Although I occasionally enjoy chewing gum, I kind of liked Singapore’s no-nonsense response to breaking the law. But my mind was changed after asking a National University of Singapore professor how he liked living in Singapore, with its uncompromising legal system. Not wishing to be overheard, he whispered
“Have you ever driven and been followed by a police car?”
I assured him I had.
“Living in Singapore is like this.” He said. “Even though you are not doing anything wrong, you clinch the steering wheel with white knuckles nearly paralyzed with fear you might inadvertently do something wrong.”
This Big Brother impact is bound to happen if some have their way in designing of Smart Cities: “This includes data collected from citizens, devices, and assets…” We’ll all be living with white knuckles while the government monitors our activities. In some Smart City master plans, our privacy will be seriously compromised.
I don’t want the government collecting data from me. First, unaccountable bureaucracies with little scrutiny become bloated and inefficient. Witness the frustration felt when visiting the Department of Motor Vehicles or the Social Service Office in the United States. Take a number and wait—typically for a long time.
Recently, Texas Governor Greg Abbott outlawed the use of cameras at red lights.
Bravo! I haven’t had an auto accident in over fifty years. My safe driving history gives me a reduced car insurance rate. 6 What right does the government have to use AI to monitor what I do at traffic lights? It only gives innocent me Singaporean white knuckles because Big Brother is watching.
Potential for governmental tyranny needs to be avoided in Smart Cities. For one thing, Big Data monitoring of citizens can be used to weaponize attacks on legitimate political opponents. It’s happening today in China.
Finally, Allam is a proponent of the use of Big Data in environmental monitoring and control. I’m a big fan of reasonable environmental control. I was raised in Cleveland, Ohio where, 50 years ago, the Cuyahoga River caught fire. I remember grease balls the size of baseballs washing up on Lake Erie shores. My father, a member of the International Union of Operating Engineers Local 18, made a great living helping dredge Lake Erie’s polluted sludge bottom. Environmental legislation and monitoring helped restore this pollution extreme, so things are a lot better today.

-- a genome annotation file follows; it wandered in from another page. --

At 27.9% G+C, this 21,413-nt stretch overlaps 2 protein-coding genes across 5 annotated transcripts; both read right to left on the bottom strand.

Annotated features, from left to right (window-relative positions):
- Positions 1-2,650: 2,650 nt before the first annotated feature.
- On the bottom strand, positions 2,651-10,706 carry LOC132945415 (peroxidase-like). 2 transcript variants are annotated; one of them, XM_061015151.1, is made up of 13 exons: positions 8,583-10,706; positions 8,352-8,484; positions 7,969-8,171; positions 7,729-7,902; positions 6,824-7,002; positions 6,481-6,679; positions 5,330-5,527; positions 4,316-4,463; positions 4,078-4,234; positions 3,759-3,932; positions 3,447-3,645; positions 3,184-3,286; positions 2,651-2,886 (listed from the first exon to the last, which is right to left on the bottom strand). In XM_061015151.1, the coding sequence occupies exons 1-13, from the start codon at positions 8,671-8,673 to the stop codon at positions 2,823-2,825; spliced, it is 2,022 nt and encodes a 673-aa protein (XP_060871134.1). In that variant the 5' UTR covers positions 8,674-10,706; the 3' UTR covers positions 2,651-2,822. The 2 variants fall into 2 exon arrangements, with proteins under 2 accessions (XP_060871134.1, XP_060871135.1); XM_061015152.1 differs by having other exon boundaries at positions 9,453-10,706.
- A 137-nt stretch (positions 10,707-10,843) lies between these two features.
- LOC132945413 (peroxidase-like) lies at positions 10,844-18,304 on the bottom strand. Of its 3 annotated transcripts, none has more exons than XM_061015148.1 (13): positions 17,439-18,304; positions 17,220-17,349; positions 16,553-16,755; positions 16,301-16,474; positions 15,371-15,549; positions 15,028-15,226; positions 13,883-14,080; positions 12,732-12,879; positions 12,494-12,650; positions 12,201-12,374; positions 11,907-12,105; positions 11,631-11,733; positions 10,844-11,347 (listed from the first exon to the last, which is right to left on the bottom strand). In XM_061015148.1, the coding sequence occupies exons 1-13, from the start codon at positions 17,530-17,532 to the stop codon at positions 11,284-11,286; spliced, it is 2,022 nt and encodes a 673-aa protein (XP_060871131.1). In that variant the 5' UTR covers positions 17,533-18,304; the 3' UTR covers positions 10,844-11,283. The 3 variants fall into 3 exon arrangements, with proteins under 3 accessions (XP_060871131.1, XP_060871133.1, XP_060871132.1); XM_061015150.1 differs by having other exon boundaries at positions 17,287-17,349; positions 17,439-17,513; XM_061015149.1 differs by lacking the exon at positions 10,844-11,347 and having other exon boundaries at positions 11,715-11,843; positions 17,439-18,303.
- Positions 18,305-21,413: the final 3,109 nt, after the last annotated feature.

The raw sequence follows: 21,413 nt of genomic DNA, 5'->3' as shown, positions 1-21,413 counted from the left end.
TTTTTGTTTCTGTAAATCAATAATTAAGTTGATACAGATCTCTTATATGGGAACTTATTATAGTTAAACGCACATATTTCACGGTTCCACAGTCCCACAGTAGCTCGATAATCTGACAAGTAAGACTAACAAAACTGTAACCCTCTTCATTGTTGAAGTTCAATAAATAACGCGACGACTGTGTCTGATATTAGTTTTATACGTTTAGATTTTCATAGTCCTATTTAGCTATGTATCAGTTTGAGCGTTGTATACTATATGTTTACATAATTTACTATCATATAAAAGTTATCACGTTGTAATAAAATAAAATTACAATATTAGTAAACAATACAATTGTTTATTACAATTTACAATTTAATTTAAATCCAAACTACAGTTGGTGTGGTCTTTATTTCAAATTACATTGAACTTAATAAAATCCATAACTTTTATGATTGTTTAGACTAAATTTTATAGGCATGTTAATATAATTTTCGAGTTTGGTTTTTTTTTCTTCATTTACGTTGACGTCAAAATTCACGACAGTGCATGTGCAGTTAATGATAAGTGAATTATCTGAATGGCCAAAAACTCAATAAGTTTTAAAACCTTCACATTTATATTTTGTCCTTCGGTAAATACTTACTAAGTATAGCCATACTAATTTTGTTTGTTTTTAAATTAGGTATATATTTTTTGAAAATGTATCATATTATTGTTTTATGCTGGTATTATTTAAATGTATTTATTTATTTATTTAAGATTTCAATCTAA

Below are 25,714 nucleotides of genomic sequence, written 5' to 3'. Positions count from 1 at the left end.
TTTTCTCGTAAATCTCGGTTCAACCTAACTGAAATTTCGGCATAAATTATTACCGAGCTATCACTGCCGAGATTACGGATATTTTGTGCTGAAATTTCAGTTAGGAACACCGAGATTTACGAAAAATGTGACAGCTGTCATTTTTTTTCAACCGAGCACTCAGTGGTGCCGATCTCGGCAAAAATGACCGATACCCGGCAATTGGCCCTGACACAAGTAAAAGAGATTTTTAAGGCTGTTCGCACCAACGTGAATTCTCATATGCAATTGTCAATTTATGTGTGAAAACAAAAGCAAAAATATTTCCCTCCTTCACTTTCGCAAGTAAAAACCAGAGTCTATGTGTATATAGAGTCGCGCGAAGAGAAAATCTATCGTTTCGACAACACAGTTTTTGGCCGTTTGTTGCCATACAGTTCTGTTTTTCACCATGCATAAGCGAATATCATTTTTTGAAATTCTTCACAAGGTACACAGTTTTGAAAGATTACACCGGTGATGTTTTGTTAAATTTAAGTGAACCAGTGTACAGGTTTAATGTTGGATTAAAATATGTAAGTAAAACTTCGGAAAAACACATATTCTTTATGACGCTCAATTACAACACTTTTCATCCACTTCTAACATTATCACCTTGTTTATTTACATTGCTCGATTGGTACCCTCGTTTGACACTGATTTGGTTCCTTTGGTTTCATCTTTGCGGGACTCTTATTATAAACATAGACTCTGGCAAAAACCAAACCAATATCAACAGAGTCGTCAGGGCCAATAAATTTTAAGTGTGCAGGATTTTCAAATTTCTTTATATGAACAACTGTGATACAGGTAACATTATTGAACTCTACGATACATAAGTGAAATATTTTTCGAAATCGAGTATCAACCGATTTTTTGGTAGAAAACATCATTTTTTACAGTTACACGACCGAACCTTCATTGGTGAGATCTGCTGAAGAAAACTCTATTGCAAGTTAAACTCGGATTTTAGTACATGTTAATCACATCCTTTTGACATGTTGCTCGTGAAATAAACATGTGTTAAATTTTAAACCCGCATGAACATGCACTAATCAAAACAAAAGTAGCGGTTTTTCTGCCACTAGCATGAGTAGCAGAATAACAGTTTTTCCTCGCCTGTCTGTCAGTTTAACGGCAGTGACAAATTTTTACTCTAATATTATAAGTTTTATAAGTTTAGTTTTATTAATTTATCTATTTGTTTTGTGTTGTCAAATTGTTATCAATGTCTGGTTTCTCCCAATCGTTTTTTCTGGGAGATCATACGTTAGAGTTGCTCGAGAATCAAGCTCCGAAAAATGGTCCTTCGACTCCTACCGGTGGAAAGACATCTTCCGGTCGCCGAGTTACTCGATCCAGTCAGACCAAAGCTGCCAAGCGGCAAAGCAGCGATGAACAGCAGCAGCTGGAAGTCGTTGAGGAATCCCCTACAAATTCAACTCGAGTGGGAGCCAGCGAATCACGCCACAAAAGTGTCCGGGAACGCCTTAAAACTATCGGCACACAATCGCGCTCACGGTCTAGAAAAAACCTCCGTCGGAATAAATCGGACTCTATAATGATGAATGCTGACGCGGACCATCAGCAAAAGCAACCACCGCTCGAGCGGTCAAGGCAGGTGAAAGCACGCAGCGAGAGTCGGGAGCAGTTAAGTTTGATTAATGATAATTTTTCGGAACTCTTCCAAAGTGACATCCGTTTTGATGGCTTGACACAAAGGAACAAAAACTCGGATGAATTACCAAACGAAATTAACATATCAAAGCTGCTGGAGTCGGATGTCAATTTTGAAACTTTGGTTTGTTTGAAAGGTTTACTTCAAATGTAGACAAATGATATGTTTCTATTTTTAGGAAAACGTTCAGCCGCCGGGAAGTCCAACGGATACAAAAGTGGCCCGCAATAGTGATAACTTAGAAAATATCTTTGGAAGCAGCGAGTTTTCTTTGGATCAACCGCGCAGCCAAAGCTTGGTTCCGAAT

When I visited a couple of decades ago, the cities of Beijing and Mexico City suffered from lung-burning air pollution. After the first full day, for both cities, I felt I had chain-smoked three packs of unfiltered Camel cigarettes and deeply inhaled every puff.
Those who discuss how the world can be bettered via policy will always differ on specifics. Zaheer Allam and I agree on nearly everything from the need for privacy to responsible environmental monitoring. Yesterday there were tornado warnings in my hometown of McGregor, Texas. I turned on my cell phone and, there it was, without any scrolling or button-pushing: the latest on the local tornado warnings around McGregor. This example of top-down AI in Smart Cities is great. I don’t mind paying taxes to support cyber services like this any more than I do for supporting local police and for building roads. With thought and careful planning, I can see AI enabling Smart Cities to enhance human flourishing without imposing Big Brother oversight. So, government AI, stay out of my business and let’s proceed cautiously.
1 Zaheer Allam “Cities and the Digital Revolution,” Palgrave MacMillan, 2019. These reflections follow closely from the book’s Foreword, written by me.
2 Robert J. Marks, “Bingecast: Yuval Harari’s Silly Dystopian Ideas,” podcast interview with Jay Richards, Mind Matters.ai (May 30, 2019)
3 See, for example, The AI Delusion, (Oxford University Press, 2018) and Gary Smith and Jay Cordes, The 9 Pitfalls of Data Science (Oxford University Press, 2019). Dr.Smith has also written a number of articles for Mind Matters News, including “Computers’ stupidity makes them dangerous,” and “We see the pattern!—but is it real? Patterns are not always a source of information. Often, they are a meaningless coincidence like the 7-11 babies this summer.”
4 I suspect the problem could be solved using data clustering. See Meng, Lei, Ah-Hwee Tan, and Donald Wunsch. Adaptive Resonance Theory in Social Media Data Clustering. Springer International Publishing, 2019.
5 The caning incident was soon whimsically treated in the Weird Al Yankovic song “Headline News.”
6 Admittedly, I have gotten a few speeding tickets I deserved.
Further reading: One of our Mind Matters News contributors, Michael Egnor, has also responded to Harari’s concerns:
Is free will a dangerous myth? Neurosurgeon Michael Egnor argues that Harari’s denial of free will is “a much more dangerous myth”
AI is indeed a threat to democracy But not in quite the way historian Yuval Noah Harari thinks.